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New York’s jobless rate drops to 6.8% - lowest level since December 2008

ALBANY - New York State’s economy added 5,400 private sector jobs during January 2014. This raised New York State’s private sector job count to 7,529,200, an all-time high. The state’s unemployment rate decreased from 7.0% to 6.8% in January 2014, its lowest level since December 2008, according to preliminary figures released today by the New York State Department of Labor. In addition, the annual federal revision of jobs data known as “benchmarking” increased previously reported jobs numbers. Since the beginning of Governor Andrew M. Cuomo’s administration, the New York State economy has added 426,600 private sector jobs and experienced employment growth in 32 of the past 37 months.

The state’s private sector job count is based on a payroll survey of 18,000 New York employers conducted by the U.S. Department of Labor’s Bureau of Labor Statistics. Monthly payroll employment estimates are preliminary and subject to revision as more information becomes available the following month. The federal government calculates New York’s unemployment rate partly based upon the results of a monthly telephone survey of 3,100 households in the state.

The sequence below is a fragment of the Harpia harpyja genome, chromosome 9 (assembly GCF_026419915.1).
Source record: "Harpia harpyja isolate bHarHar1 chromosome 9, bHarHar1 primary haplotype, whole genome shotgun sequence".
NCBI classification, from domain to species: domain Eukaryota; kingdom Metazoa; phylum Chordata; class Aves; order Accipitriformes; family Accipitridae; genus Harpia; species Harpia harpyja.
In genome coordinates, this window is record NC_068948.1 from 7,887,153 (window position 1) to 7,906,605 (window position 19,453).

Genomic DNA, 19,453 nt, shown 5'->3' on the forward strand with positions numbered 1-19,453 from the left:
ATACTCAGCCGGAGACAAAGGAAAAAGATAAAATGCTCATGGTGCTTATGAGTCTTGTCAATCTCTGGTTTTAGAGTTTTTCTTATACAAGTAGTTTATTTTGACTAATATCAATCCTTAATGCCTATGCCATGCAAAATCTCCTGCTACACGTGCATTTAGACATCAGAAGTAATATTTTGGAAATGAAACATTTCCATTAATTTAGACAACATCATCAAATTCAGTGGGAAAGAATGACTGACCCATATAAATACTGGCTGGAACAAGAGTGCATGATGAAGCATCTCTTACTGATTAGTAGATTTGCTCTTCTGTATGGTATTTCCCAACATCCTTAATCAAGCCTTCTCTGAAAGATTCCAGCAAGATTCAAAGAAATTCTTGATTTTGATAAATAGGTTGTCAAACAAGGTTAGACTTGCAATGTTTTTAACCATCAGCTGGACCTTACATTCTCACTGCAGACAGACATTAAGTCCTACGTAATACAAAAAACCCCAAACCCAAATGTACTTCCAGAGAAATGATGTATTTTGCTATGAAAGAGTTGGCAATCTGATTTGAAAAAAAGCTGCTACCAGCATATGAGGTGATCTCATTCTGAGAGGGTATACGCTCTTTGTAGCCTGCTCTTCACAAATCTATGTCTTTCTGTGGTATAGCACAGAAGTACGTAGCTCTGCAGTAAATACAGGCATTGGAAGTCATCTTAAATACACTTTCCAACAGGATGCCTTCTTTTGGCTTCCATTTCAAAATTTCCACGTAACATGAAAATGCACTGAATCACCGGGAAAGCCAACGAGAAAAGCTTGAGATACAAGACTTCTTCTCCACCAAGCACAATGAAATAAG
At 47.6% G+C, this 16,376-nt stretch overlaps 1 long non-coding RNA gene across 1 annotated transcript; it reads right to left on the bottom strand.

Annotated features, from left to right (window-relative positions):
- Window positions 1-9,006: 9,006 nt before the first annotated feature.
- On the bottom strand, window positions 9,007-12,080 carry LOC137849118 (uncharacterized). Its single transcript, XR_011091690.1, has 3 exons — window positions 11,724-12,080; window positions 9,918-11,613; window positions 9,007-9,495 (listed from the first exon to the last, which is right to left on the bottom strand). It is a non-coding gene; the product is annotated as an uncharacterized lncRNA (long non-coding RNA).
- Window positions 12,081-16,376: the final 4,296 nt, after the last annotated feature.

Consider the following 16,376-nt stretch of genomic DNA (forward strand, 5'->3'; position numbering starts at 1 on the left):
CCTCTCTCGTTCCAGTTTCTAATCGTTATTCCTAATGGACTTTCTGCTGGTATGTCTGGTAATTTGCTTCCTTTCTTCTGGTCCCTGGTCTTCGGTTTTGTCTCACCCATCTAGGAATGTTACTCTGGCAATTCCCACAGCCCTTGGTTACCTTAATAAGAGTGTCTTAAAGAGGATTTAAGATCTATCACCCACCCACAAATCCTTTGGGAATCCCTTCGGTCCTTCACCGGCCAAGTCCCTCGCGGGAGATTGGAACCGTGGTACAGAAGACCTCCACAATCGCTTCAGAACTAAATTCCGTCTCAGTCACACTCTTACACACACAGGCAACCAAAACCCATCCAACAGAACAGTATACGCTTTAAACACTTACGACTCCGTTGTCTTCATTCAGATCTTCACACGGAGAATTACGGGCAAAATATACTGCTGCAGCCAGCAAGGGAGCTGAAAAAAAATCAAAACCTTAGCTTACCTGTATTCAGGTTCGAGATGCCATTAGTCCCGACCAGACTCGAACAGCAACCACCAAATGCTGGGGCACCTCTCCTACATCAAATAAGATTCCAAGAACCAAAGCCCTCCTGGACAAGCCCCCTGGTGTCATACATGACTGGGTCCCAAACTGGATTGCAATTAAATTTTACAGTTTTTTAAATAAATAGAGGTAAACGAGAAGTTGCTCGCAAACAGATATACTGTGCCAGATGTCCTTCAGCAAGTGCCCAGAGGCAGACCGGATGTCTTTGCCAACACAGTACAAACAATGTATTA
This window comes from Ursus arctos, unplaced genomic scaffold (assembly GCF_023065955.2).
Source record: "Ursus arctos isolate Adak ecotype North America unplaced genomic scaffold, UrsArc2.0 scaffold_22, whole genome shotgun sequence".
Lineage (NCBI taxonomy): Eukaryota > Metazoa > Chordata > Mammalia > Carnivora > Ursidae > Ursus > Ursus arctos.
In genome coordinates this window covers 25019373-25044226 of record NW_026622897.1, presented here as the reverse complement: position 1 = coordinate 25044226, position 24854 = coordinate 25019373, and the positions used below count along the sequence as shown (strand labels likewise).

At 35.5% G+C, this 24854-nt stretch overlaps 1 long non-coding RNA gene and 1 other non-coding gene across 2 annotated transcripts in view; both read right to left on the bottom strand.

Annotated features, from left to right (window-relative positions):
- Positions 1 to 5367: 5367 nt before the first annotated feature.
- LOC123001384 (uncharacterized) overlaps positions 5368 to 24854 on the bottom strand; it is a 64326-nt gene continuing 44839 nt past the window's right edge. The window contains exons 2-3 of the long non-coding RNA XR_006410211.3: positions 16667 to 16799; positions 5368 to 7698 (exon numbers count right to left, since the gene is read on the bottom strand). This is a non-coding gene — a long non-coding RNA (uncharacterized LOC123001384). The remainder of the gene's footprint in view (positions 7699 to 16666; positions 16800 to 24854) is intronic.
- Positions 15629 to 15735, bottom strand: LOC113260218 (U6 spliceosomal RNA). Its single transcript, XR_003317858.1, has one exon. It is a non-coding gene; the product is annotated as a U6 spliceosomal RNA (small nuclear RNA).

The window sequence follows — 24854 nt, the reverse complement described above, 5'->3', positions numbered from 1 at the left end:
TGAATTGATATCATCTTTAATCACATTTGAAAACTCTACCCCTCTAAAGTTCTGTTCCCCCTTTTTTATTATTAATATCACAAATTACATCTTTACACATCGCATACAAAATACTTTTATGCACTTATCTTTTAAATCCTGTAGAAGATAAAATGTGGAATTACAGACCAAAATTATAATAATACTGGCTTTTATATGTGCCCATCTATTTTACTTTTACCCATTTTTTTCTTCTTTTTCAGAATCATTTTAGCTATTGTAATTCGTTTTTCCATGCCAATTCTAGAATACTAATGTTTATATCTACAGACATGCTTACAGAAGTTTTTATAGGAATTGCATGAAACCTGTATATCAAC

“The state’s economy added 5,400 private sector jobs, reaching another all-time high in January,” said Bohdan Wynnyk, Deputy Director of the Division of Research and Statistics. “This, coupled with federal benchmarking revisions, has shown the economy to be even stronger than we thought.”

Jobs data are revised at the end of each year for all states and the nation as more complete information comes in from employers’ Unemployment Insurance records. This process is called “benchmarking” and is federally mandated. For more details, see: Annual Benchmark Analysis.

Labor force data, including unemployment rates, are also revised at the end of each year, using methods established by the U. S. Bureau of Labor Statistics. The revised labor force data show that New York State’s annual average unemployment rate fell from 8.5% in 2012 to 7.7% in 2013.

Note: Seasonally adjusted data are used to provide the most valid month-to-month comparison. Non-seasonally adjusted data are valuable in year-to-year comparisons of the same month; for example, January 2013 versus January 2014.